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For tech staffers, working remotely requires more than Wi-Fi and a desk

Fred O'Connor | June 7, 2012
Web services, VoIP and other technology may have turned any place with an Internet connection into an office and decreased the importance of an IT professional's location, but a range of factors contribute to how enterprise telecommuting policies are developed and who should untether from the traditional workplace, said IT executives and staffing professionals.

A distributed workforce gives RightScale a wider candidate pool to select from in a market where "competition for talent is fierce" given the many tech firms located in Santa Barbara, he said.

"We're forced to look at talent where that talent is," he said. "Sometimes they're willing to come to Santa Barbara, but many times they are happy to work with us, but they do it from their hometown."

The demand for tech workers has made more businesses open to considering remote candidates, but staff who work outside the office is "still not a preference for most companies," said Vimal Shyamji, a partner and general manager of the National Technology Contracts division at staffing firm Winter, Wyman.

A New York tech firm Shyamji was working with initially considered a telecommute candidate located in North Carolina to fill a position requiring Ruby on Rails development skills. The company decided not to go with the out-of-state applicant after finding local candidates.

Employees contemplating working remotely should consider their career goals and the value of face time before setting up their home office, Shyamji advised.

"If you are looking for a more senior level role then you probably need to be seen and heard with your peers as well as with management to make that progression," he said.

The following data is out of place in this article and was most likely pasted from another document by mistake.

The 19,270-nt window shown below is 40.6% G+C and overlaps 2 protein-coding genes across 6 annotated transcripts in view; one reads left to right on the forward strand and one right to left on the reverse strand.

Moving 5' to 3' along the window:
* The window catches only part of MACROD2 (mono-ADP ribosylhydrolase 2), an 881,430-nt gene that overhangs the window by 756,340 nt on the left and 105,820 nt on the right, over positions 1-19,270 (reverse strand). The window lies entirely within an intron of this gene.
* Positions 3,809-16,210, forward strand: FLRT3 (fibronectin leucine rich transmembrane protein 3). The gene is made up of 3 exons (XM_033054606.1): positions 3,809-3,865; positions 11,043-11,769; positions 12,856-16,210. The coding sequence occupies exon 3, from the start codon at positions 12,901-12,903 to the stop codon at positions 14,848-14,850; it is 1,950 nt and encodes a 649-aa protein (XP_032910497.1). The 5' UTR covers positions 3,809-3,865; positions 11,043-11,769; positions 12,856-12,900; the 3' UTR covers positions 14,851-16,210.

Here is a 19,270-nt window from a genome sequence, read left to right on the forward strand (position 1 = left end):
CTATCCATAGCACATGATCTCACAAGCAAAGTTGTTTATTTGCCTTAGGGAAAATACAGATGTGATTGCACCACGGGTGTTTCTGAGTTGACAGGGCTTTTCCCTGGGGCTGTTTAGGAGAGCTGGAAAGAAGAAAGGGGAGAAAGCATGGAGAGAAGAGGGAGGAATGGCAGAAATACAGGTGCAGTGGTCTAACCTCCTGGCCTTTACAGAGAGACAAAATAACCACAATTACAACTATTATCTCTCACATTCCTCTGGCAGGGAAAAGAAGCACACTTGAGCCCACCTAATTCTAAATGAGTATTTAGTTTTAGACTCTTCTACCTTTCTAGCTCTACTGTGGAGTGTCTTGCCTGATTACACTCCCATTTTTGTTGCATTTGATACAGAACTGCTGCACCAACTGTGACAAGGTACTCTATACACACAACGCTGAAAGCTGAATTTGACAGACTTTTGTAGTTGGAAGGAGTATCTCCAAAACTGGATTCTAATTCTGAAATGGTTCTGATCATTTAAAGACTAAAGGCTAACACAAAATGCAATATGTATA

A job's main duties can impact how successfully it translates to a virtual model, Shyamji said. Business analysts who interview end users then explain their tech needs to IT staffers may find their job "a lot more challenging if [they are] not physically seeing people," he said.

Even software developers, a traditionally solitary IT position, may find they too can benefit from human interaction.

"Anything that's pure development definitely works pretty well remotely," Shyamji said. "But even on the technical side once you get into heavy architecture there sometimes needs to be more collaboration that might need to be done in person versus on Skype."

For companies that do permit telecommuting, employees and managers need to set communication guidelines, he said. Both parties should understand the hours that the remote workers will be available, how best to contact them and what is an acceptable time frame for them to respond to a co-worker. A seamless interaction between a telecommuter and the office should be the objective.

"Setting appropriate expectations to the smallest degree will save every manager and employee a lot of frustration," Shyamji said. "If it is imminently more difficult to reach you than it is the person down the hall that's not a good situation for you."

For a company that has no halls or office and whose entire staff work remotely, like tech consulting and Web development company Aydus Consulting, establishing guidelines on when to connect helps everyone stay on track.


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